A Defence of (Prose) Poetry

National Portrait Gallery

Sir Philip Sidney in his Defence of Poesie (printed in 1595) made the following distinction between poetry and verse. While conceding that most poets use verse as the vehicle for their work, he insists that “there have bene many most excellent Poets that never versified, and now swarme many versifiers that need never answere to the name of Poets.”

He then went on to illustrate his argument with examples of prose works that he considered to be poetry. For Sidney, it wasn’t verse that made a poem, but the quality of imaginative creation in a piece of writing. Poets, for Sidney, are makers first and foremost and poetry is distinguished from non-poetry by its faculty of inventing new worlds that are superior to the merely descriptive nature of non-poetry, in verse or prose.

It’s odd to think that Sidney could produce such a straightforward defence of prose poetry more than 400 years ago, given the reluctance of many readers to recognise its validity now.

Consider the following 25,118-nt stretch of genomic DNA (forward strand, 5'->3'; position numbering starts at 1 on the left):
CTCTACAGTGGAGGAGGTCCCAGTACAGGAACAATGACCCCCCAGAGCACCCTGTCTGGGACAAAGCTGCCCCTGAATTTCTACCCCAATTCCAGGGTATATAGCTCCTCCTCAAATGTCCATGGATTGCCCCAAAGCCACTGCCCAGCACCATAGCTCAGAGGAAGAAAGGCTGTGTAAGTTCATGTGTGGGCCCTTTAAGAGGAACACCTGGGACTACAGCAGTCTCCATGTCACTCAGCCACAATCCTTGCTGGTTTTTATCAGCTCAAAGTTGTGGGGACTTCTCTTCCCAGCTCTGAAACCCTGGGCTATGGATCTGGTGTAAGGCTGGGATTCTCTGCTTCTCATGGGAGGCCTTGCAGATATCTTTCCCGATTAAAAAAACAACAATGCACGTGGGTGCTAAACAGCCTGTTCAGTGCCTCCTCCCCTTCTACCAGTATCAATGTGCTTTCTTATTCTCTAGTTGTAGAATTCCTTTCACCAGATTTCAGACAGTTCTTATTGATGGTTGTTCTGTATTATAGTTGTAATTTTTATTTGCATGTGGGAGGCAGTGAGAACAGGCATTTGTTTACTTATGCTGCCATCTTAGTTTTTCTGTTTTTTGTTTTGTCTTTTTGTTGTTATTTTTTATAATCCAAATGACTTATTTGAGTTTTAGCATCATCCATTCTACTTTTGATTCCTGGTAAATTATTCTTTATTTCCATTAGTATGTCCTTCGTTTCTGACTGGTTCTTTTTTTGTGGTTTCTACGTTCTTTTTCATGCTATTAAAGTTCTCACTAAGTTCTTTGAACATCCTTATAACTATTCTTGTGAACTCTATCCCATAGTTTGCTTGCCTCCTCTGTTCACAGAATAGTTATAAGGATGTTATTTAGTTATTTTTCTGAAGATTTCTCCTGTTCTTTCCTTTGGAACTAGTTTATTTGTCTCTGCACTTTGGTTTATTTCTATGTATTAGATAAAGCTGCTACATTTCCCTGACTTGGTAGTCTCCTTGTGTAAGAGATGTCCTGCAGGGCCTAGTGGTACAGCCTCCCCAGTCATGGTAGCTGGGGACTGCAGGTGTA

The most notable be the Heroick, Lyrick, Tragick, Comick, Satyrick, Iambick, Elegiack, Pastorall, and certaine others: some of these being tearmed according to the matter they deale with, some by the sort of verse they liked best to write in, for indeed the greatest part of Poets, have apparelled their poeticall inventions, in that numbrous kind of writing which is called vers. Indeed but apparelled verse: being but an ornament and no cause to Poetrie, since there have bene many most excellent Poets that never versified, and now swarme many versifiers that need never answere to the name of Poets. For Xenophon who did imitate so excellently as to give us effigiem justi imperii, the pourtraiture of a just Empyre under the name of Cyrus, as Cicero saith of him, made therein an absolute heroicall Poeme. So did Heliodorus, in his sugred invention of that picture of love in Theagenes & Chariclea, and yet both these wrote in prose, which I speake to shew, that it is not ryming and versing that maketh a Poet, (no more than a long gown maketh an Advocate, who though he pleaded in Armour, should be an Advocat and no souldier) but it is that faining notable images of vertues, vices, or what els, with that delightfull teaching, which must be the right describing note to know a Poet by. Although indeed the Senate of Poets hath chosen verse as their fittest raiment: meaning as in matter, they passed all in all, so in manner, to go beyond them: not speaking table talke fashion, or like men in a dreame, words as they chanceably fall from the mouth, but peasing each sillable of eache word by just proportion, according to the dignitie of the suject.


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